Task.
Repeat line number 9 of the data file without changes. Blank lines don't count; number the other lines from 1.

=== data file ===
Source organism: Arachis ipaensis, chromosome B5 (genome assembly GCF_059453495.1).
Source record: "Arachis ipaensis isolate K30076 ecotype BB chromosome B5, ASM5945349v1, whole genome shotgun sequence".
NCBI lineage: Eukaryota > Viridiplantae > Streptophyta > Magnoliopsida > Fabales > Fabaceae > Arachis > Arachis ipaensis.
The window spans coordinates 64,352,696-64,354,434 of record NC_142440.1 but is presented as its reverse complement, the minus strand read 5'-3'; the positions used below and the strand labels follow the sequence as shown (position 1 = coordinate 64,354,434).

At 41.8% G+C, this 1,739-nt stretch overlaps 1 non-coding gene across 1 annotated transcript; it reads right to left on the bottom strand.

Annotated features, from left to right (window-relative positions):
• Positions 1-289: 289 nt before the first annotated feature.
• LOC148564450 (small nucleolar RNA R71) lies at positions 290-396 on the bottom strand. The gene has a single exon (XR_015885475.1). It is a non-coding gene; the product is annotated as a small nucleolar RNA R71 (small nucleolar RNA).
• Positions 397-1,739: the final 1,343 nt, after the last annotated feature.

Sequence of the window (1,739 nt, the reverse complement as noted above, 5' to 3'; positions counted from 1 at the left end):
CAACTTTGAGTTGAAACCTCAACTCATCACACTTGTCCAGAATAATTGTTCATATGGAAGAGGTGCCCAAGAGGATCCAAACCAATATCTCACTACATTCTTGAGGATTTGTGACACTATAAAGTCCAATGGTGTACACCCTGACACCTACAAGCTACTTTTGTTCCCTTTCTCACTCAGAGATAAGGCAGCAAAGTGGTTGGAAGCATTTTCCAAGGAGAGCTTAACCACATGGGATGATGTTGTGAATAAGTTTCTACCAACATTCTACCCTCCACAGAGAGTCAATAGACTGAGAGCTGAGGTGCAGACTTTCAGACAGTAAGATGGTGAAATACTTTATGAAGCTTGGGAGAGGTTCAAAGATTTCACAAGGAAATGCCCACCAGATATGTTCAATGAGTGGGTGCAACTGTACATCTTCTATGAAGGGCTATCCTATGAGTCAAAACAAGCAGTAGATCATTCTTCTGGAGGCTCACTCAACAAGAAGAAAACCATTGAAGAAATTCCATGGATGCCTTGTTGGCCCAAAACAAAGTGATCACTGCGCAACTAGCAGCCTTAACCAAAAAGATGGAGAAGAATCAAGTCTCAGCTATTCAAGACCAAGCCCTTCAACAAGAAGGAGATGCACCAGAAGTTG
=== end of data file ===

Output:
• Positions 397-1,739: the final 1,343 nt, after the last annotated feature.